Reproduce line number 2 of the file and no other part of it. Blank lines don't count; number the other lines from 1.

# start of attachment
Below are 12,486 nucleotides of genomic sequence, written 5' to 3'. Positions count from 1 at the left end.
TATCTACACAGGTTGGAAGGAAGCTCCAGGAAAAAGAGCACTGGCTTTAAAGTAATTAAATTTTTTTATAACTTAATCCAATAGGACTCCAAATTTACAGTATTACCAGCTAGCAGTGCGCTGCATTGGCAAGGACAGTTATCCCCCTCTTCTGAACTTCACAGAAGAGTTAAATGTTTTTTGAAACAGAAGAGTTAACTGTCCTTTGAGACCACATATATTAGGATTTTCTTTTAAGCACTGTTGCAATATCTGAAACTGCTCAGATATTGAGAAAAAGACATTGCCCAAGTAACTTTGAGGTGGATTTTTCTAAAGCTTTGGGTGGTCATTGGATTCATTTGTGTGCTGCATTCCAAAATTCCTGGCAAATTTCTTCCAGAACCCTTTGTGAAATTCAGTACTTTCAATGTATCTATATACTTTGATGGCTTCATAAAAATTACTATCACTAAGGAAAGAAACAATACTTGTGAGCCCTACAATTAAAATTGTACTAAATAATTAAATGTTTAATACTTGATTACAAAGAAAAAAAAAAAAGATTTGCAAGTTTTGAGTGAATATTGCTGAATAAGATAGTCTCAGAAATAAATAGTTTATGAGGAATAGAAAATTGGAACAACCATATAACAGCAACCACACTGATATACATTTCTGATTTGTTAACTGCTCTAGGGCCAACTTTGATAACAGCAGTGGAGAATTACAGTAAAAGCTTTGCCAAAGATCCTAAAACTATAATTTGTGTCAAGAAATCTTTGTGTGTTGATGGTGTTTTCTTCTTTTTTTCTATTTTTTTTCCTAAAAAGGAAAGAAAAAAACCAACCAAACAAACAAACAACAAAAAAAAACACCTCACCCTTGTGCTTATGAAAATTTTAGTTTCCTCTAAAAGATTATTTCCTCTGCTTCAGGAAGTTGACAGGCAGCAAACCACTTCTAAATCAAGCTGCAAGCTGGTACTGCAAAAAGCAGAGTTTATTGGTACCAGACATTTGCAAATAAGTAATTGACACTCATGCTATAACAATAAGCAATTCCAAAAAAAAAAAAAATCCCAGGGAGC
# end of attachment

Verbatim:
TATCTACACAGGTTGGAAGGAAGCTCCAGGAAAAAGAGCACTGGCTTTAAAGTAATTAAATTTTTTTATAACTTAATCCAATAGGACTCCAAATTTACAGTATTACCAGCTAGCAGTGCGCTGCATTGGCAAGGACAGTTATCCCCCTCTTCTGAACTTCACAGAAGAGTTAAATGTTTTTTGAAACAGAAGAGTTAACTGTCCTTTGAGACCACATATATTAGGATTTTCTTTTAAGCACTGTTGCAATATCTGAAACTGCTCAGATATTGAGAAAAAGACATTGCCCAAGTAACTTTGAGGTGGATTTTTCTAAAGCTTTGGGTGGTCATTGGATTCATTTGTGTGCTGCATTCCAAAATTCCTGGCAAATTTCTTCCAGAACCCTTTGTGAAATTCAGTACTTTCAATGTATCTATATACTTTGATGGCTTCATAAAAATTACTATCACTAAGGAAAGAAACAATACTTGTGAGCCCTACAATTAAAATTGTACTAAATAATTAAATGTTTAATACTTGATTACAAAGAAAAAAAAAAAAGATTTGCAAGTTTTGAGTGAATATTGCTGAATAAGATAGTCTCAGAAATAAATAGTTTATGAGGAATAGAAAATTGGAACAACCATATAACAGCAACCACACTGATATACATTTCTGATTTGTTAACTGCTCTAGGGCCAACTTTGATAACAGCAGTGGAGAATTACAGTAAAAGCTTTGCCAAAGATCCTAAAACTATAATTTGTGTCAAGAAATCTTTGTGTGTTGATGGTGTTTTCTTCTTTTTTTCTATTTTTTTTCCTAAAAAGGAAAGAAAAAAACCAACCAAACAAACAAACAACAAAAAAAAACACCTCACCCTTGTGCTTATGAAAATTTTAGTTTCCTCTAAAAGATTATTTCCTCTGCTTCAGGAAGTTGACAGGCAGCAAACCACTTCTAAATCAAGCTGCAAGCTGGTACTGCAAAAAGCAGAGTTTATTGGTACCAGACATTTGCAAATAAGTAATTGACACTCATGCTATAACAATAAGCAATTCCAAAAAAAAAAAAAATCCCAGGGAGC